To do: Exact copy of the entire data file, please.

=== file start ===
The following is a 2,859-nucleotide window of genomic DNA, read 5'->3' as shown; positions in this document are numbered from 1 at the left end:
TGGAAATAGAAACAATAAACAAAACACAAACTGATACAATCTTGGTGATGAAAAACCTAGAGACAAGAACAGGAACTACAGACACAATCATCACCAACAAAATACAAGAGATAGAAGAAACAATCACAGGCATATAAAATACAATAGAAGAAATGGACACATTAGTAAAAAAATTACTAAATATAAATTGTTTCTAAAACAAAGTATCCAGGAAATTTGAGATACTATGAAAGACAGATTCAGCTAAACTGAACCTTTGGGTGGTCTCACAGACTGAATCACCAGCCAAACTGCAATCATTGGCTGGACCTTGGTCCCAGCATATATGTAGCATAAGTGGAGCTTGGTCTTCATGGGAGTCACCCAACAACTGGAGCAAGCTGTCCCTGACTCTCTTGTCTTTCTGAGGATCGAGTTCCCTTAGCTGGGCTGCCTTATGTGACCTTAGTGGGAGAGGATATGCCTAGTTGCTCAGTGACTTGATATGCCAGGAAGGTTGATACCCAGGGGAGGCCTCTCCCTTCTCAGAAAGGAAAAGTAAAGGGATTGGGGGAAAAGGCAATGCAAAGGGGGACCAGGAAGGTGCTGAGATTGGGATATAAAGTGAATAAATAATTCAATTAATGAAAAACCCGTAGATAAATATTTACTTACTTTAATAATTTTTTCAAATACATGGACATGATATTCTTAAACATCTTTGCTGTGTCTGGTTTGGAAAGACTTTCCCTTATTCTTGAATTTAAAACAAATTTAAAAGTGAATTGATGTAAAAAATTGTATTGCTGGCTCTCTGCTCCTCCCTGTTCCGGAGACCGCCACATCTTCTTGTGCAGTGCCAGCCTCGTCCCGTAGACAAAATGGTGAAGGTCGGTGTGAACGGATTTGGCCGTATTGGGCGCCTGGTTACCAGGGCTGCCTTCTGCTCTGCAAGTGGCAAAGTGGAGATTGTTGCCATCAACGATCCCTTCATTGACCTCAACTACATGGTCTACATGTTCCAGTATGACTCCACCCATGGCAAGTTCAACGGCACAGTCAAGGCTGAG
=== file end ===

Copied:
The following is a 2,859-nucleotide window of genomic DNA, read 5'->3' as shown; positions in this document are numbered from 1 at the left end:
TGGAAATAGAAACAATAAACAAAACACAAACTGATACAATCTTGGTGATGAAAAACCTAGAGACAAGAACAGGAACTACAGACACAATCATCACCAACAAAATACAAGAGATAGAAGAAACAATCACAGGCATATAAAATACAATAGAAGAAATGGACACATTAGTAAAAAAATTACTAAATATAAATTGTTTCTAAAACAAAGTATCCAGGAAATTTGAGATACTATGAAAGACAGATTCAGCTAAACTGAACCTTTGGGTGGTCTCACAGACTGAATCACCAGCCAAACTGCAATCATTGGCTGGACCTTGGTCCCAGCATATATGTAGCATAAGTGGAGCTTGGTCTTCATGGGAGTCACCCAACAACTGGAGCAAGCTGTCCCTGACTCTCTTGTCTTTCTGAGGATCGAGTTCCCTTAGCTGGGCTGCCTTATGTGACCTTAGTGGGAGAGGATATGCCTAGTTGCTCAGTGACTTGATATGCCAGGAAGGTTGATACCCAGGGGAGGCCTCTCCCTTCTCAGAAAGGAAAAGTAAAGGGATTGGGGGAAAAGGCAATGCAAAGGGGGACCAGGAAGGTGCTGAGATTGGGATATAAAGTGAATAAATAATTCAATTAATGAAAAACCCGTAGATAAATATTTACTTACTTTAATAATTTTTTCAAATACATGGACATGATATTCTTAAACATCTTTGCTGTGTCTGGTTTGGAAAGACTTTCCCTTATTCTTGAATTTAAAACAAATTTAAAAGTGAATTGATGTAAAAAATTGTATTGCTGGCTCTCTGCTCCTCCCTGTTCCGGAGACCGCCACATCTTCTTGTGCAGTGCCAGCCTCGTCCCGTAGACAAAATGGTGAAGGTCGGTGTGAACGGATTTGGCCGTATTGGGCGCCTGGTTACCAGGGCTGCCTTCTGCTCTGCAAGTGGCAAAGTGGAGATTGTTGCCATCAACGATCCCTTCATTGACCTCAACTACATGGTCTACATGTTCCAGTATGACTCCACCCATGGCAAGTTCAACGGCACAGTCAAGGCTGAG